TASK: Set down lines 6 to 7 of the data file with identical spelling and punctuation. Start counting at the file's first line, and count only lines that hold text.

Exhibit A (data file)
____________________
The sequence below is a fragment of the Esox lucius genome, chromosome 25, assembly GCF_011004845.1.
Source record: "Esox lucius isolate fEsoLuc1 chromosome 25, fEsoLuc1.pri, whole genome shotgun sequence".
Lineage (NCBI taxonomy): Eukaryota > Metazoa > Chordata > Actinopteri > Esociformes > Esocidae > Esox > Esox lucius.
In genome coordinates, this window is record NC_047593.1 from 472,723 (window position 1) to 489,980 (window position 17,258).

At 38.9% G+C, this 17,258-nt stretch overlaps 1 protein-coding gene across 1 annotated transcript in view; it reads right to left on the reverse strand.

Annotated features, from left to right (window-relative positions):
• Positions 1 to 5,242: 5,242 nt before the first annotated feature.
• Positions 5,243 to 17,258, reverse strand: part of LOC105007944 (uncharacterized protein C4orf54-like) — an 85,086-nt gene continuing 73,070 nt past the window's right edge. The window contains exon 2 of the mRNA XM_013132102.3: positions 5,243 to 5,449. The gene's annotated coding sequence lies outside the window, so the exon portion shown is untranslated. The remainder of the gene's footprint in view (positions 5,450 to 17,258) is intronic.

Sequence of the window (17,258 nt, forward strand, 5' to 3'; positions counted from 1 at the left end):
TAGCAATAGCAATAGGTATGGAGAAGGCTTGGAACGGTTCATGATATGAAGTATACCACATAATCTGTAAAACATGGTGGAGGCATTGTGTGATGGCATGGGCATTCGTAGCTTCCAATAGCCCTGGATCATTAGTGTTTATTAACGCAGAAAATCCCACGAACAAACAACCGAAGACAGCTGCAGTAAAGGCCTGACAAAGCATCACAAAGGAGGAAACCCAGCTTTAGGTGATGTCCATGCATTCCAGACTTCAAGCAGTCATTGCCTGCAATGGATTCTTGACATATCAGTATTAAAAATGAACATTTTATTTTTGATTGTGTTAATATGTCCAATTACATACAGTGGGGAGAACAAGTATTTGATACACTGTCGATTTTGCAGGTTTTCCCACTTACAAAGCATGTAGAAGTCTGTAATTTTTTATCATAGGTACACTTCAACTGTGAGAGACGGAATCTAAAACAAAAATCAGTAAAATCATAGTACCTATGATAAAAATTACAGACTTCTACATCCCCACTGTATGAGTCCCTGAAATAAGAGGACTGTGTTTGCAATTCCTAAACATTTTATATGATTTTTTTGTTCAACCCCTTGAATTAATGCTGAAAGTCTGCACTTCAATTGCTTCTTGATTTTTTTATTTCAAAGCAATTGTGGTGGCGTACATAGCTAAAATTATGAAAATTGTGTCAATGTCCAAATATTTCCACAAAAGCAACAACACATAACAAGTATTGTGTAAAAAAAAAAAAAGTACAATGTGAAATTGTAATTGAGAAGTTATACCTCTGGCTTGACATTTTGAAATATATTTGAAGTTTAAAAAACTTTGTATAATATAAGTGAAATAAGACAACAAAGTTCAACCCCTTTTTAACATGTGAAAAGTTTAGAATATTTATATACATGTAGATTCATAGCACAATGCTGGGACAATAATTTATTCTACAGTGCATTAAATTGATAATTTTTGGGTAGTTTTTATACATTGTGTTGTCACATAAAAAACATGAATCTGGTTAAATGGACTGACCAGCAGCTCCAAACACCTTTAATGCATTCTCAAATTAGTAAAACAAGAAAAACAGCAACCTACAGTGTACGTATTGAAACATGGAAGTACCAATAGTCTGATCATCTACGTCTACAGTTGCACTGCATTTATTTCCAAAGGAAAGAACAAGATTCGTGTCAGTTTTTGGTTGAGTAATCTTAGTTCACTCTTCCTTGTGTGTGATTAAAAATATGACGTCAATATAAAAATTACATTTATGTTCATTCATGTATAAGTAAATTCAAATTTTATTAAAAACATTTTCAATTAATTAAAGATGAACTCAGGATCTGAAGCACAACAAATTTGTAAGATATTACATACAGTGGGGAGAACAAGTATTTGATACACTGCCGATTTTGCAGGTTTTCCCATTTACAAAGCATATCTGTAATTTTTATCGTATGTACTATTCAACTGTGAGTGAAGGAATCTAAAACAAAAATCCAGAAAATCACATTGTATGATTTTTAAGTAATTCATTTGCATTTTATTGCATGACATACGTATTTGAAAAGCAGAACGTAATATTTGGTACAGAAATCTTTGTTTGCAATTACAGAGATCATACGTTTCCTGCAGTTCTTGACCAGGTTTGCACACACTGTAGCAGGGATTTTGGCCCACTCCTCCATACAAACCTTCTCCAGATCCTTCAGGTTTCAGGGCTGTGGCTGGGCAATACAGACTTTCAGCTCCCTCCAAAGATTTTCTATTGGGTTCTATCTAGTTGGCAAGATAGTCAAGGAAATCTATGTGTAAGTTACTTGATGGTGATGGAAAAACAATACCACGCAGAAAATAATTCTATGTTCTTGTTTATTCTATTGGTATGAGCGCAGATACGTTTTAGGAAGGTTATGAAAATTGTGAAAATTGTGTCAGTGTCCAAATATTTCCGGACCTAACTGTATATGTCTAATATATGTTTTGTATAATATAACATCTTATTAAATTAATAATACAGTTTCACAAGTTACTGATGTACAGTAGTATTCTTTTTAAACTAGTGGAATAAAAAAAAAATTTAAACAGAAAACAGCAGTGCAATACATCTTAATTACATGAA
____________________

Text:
Annotated features, from left to right (window-relative positions):
• Positions 1 to 5,242: 5,242 nt before the first annotated feature.